— The Sculpture and Mural Decorations of the Exposition • Stella G. S. Perry

... may be called nature romance. Its purpose is both to entertain and to awaken sympathy and love for animals. Stories of this kind, like other romances, idealize the characters and may have a strong appeal to the emotions. Of the stories in this section, we may classify as nature romance Beatrix Potter's "Peter Rabbit," Sewell Ford's "Pasha, the Son of Selim," Ouida's "Moufflou," and Rudyard ...
— Children's Literature - A Textbook of Sources for Teachers and Teacher-Training Classes • Charles Madison Curry

... pagan cities of antiquity than concerning the places consecrated by the sufferings of our Lord. He cared more to swim across the Hellespont with Leander than to wander over the sacred hills of Judaea; to idealize a beautiful peasant girl among the ruins of Greece, than converse with the monks of Palestine in their ...
— Beacon Lights of History, Volume XIII • John Lord

... offence of these facts, do not be carried away into supposing that this age is therefore unprecedentedly evil. Such dirt, toil, cruelty have always been, have been in larger measure. Don't idealize the primitive cave, the British hut, the peasant's cottage, damp and windowless, the filth-strewn, plague-stricken, mediaeval town. In spite of all these crushed, mangled, starved, neglected little ones about the feet of this fine time, ...
— New Worlds For Old - A Plain Account of Modern Socialism • Herbert George Wells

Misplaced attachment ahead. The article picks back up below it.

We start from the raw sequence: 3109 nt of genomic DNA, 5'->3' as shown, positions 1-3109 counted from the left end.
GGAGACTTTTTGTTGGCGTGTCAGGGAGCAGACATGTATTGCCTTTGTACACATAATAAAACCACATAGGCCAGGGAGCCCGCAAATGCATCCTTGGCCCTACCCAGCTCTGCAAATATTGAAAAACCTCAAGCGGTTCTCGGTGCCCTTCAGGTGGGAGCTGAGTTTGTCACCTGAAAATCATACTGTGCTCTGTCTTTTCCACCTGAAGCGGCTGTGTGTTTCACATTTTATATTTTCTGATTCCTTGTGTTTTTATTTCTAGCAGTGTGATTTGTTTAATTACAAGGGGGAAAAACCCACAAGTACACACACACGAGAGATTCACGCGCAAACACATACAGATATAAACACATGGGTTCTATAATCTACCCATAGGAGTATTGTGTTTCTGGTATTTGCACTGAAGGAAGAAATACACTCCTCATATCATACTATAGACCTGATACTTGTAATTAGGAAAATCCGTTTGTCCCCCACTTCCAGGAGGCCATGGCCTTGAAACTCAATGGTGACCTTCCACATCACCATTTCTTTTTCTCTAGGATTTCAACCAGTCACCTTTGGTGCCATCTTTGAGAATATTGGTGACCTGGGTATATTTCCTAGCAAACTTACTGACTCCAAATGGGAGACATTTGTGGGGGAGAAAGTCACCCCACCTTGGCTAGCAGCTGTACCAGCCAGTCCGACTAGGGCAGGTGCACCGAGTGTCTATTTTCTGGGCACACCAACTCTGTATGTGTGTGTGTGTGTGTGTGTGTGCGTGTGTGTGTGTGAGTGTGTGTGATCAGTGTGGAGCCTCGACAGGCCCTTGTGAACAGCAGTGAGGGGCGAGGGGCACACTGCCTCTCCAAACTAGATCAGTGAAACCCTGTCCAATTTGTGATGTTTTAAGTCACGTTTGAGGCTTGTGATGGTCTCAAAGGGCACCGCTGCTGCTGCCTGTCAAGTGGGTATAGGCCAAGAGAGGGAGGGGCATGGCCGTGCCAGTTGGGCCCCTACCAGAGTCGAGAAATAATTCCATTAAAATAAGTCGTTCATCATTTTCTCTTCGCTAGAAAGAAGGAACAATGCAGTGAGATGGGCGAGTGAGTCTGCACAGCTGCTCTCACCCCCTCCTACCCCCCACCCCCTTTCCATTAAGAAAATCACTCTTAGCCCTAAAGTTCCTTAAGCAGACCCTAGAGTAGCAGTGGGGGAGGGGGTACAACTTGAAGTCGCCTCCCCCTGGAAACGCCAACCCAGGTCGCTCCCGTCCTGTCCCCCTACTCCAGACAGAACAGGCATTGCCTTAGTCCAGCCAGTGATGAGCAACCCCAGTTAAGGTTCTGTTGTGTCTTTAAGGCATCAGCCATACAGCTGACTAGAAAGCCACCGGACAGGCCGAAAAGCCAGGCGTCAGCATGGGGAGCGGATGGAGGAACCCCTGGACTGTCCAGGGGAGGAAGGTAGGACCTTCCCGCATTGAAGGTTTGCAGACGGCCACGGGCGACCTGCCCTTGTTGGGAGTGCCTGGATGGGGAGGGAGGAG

... necessity for psychological analysis of a sort, the author here for the first time becomes a genuine novelist in the sense that her confessed purpose is to depict the actual conditions of life, not to glorify or idealize them. As Fielding was to do in "Tom Jones," Mrs. Haywood proclaims the mediocrity of her hero as his most remarkable quality. Had she been able to make him more than a lay figure distorted by various passions, ...
— The Life and Romances of Mrs. Eliza Haywood • George Frisbie Whicher

... of it. I'm sure of it! You mustn't think, dear, that because you love me, everybody does—you idealize me! ...
— The Girl with the Green Eyes - A Play in Four Acts • Clyde Fitch

... are young, we develop a tendency to exalt and idealize the common-place phases of life beyond all limits of reason or possibility. We flatter our buoyant expectations with the conviction that there is honey in the heart of every trifling flower we must gather by life's dusty roadside, and that it needs but the magic touch of our own ...
— The Doctor's Daughter • "Vera"

... cold blood can reject the doctrine of the Atonement, and deny the LORD who bought you, and teach that the Bible is "like any other book;" who can make light of its Inspiration, and evacuate its Prophecy, and idealize its Miracles; who with your lips can profess the Church's doctrines, and with your pens can deny them;—go ye and prate of Morality, and Honesty, and Truth! We shall heed mighty little your opinion of Jael's conduct, and of the Divine Commendation ...
— Inspiration and Interpretation - Seven Sermons Preached Before the University of Oxford • John Burgon

... me to confess that I had sometimes written verses, but I had never shown her any. She did not much like that artificial and set form of speech, which, when it does not idealize, generally impairs the simplicity of feeling and expression. Her nature was too full of impulse, too feeling, and too serious, to bend itself to all the precision, form, and delay of written poetry. She was Poetry without a lyre—true as the heart, simple as the untutored ...
— Raphael - Pages Of The Book Of Life At Twenty • Alphonse de Lamartine